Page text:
Total Overdose

If there’s one missing cliche from Total Overdose, it was probably an accident. It throws everything in the mix, and the result is one seriously derivative, over-the-top action game. It’s a Mexican-flavored Grand Theft Auto that has the stupid meter set to full, making its chief inspiration, Robert Rodriguez’s “El Mariachi†trilogy, look like The Godfather in comparison.

3_1And it works. Brilliantly. It’s in the same ballpark as San Andreas, though it’s smaller in scale and lacks the polish of Rockstar’s bigger budget epic. The more amateurish Total Overdose is charming in an ugly way, unpretentious, and has its tongue planted firmly in some part of its anatomy. It’s unafraid of being offensive—you can tell that it’s set in Mexico because people wear large sombreros, the soundtrack is full of mariachi music, and there are chickens everywhere. While the broad stereotyping will make you throw up in your mouth a little bit, it’s hard not to laugh at the silliness of it all.

Total Overdose starts with a couple of simple action pieces that establishes its Max Payne-styled third-person gunplay, and then settles into full Grand Theft Auto mode. It has reasonably large city areas to explore, ones that are probably a third of the size of San Andreas itself. And they’re full of things to do: you can steal cars to score points via jumps or find a lot of old-school GTA-style powerups and minigames that let you go on rampages or do something weird, like having a little “Day of the Dead†blast-a-thon.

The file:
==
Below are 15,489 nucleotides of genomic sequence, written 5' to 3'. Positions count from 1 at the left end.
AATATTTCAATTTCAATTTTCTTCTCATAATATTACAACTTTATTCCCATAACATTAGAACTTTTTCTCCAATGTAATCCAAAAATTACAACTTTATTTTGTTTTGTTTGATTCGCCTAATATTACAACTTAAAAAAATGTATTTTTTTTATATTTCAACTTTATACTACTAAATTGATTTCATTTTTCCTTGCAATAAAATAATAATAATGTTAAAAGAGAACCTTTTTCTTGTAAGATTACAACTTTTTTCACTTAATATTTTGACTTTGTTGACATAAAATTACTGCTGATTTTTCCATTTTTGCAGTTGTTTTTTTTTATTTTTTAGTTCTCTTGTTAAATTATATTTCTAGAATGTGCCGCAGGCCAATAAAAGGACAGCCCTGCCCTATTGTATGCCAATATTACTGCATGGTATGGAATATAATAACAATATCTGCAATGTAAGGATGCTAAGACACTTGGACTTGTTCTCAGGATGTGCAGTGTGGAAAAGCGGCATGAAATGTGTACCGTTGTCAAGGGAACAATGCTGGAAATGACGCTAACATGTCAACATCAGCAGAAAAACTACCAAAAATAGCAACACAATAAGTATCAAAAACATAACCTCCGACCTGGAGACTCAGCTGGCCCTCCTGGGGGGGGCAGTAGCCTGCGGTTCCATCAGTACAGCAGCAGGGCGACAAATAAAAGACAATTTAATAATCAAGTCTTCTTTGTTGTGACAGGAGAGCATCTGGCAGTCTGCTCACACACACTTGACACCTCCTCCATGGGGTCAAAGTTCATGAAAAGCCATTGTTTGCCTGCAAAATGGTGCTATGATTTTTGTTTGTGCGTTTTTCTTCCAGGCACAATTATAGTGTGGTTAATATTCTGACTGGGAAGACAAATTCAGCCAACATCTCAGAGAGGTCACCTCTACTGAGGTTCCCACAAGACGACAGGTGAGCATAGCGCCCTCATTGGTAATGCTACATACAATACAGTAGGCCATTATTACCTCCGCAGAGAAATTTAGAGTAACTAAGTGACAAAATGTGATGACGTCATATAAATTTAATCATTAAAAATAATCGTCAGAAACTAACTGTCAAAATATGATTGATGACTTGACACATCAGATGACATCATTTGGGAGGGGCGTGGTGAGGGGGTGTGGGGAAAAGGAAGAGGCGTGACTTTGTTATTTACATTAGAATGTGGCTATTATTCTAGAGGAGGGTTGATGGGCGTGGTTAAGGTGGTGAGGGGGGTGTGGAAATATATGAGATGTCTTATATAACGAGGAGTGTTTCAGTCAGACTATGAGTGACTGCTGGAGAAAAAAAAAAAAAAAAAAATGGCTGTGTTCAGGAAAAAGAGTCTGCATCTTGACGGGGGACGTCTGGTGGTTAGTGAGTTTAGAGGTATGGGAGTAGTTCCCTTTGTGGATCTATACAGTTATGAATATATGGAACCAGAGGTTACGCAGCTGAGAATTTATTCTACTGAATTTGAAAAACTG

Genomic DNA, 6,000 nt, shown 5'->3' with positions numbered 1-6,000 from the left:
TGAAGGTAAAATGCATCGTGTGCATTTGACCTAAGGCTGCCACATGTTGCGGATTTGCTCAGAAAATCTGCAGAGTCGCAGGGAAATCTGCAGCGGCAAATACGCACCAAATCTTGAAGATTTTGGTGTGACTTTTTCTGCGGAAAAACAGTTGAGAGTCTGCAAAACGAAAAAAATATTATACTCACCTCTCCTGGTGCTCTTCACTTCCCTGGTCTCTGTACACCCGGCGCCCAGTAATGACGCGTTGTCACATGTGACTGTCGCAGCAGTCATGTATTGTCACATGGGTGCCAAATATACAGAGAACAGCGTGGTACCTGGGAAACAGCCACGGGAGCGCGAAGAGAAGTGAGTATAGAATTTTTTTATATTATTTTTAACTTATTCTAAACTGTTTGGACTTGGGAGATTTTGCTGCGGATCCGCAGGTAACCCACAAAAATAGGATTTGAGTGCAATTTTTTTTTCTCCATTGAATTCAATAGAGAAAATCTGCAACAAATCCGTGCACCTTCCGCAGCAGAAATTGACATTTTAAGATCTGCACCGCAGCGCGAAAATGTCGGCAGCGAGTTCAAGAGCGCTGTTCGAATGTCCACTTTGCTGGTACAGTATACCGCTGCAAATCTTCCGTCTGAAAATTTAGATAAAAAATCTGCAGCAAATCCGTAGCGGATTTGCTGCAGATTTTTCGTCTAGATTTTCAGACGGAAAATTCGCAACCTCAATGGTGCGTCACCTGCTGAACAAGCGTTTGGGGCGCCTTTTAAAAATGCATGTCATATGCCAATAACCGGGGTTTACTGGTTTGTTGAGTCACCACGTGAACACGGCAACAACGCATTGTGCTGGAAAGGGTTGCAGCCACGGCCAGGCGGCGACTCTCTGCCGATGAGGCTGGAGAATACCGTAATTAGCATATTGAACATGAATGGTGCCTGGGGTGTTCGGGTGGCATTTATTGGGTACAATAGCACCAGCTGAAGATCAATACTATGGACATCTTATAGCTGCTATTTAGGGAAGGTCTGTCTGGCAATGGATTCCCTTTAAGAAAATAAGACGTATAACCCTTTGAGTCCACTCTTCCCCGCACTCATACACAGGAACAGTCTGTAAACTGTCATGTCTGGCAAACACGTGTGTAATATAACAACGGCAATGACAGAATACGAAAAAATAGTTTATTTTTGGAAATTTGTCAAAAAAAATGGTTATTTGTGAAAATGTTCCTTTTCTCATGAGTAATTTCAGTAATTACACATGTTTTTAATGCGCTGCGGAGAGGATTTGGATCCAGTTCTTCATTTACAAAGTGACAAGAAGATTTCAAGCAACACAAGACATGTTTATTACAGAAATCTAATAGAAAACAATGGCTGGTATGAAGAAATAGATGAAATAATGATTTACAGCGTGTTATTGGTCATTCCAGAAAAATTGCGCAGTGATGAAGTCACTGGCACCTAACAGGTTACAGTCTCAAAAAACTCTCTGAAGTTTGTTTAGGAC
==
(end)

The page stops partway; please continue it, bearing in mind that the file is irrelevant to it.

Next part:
It isn’t just a sandbox, however. There are main story missions that involve a DEA agent, his brother, crooked agents, drug deals, and gangsters. They’re long and detailed, with varied objectives, though they mostly involve shooting a whole lot of people. Other missions test your skills at shooting and/or driving; depending on how well you do you get different bonuses, including some completely whacked-out power-ups that are Carmageddon-level weird.

Rather than run around and find missions in the town, you call them up from a menu, a time-saving feature other games in this genre would be wise to rip-off. There are also tons of save points littered throughout, and you can usually find one in the middle of some of the particularly long story missions.

11_1Though the controls in Total Overdose are somewhat klunky, getting too hung up on the flaws of Total Overdose misses its greatest pleasures. Unlike most games, you get a sense that its creators had as much making it as you’re having playing it. And when the Latin-flavored hip-hop and metal mariachi music kicks in after you turn into a Mexican wrestler spouting Spanish gibberish, you realize you have no idea where it’s going next. Something weird is about to happen, and more often than not, it does, which sums up Total Overdose quite nicely.

System Requirements: Pentium IV 1.2 GHz, 256 MB RAM, 64 MB RAM, WinXP

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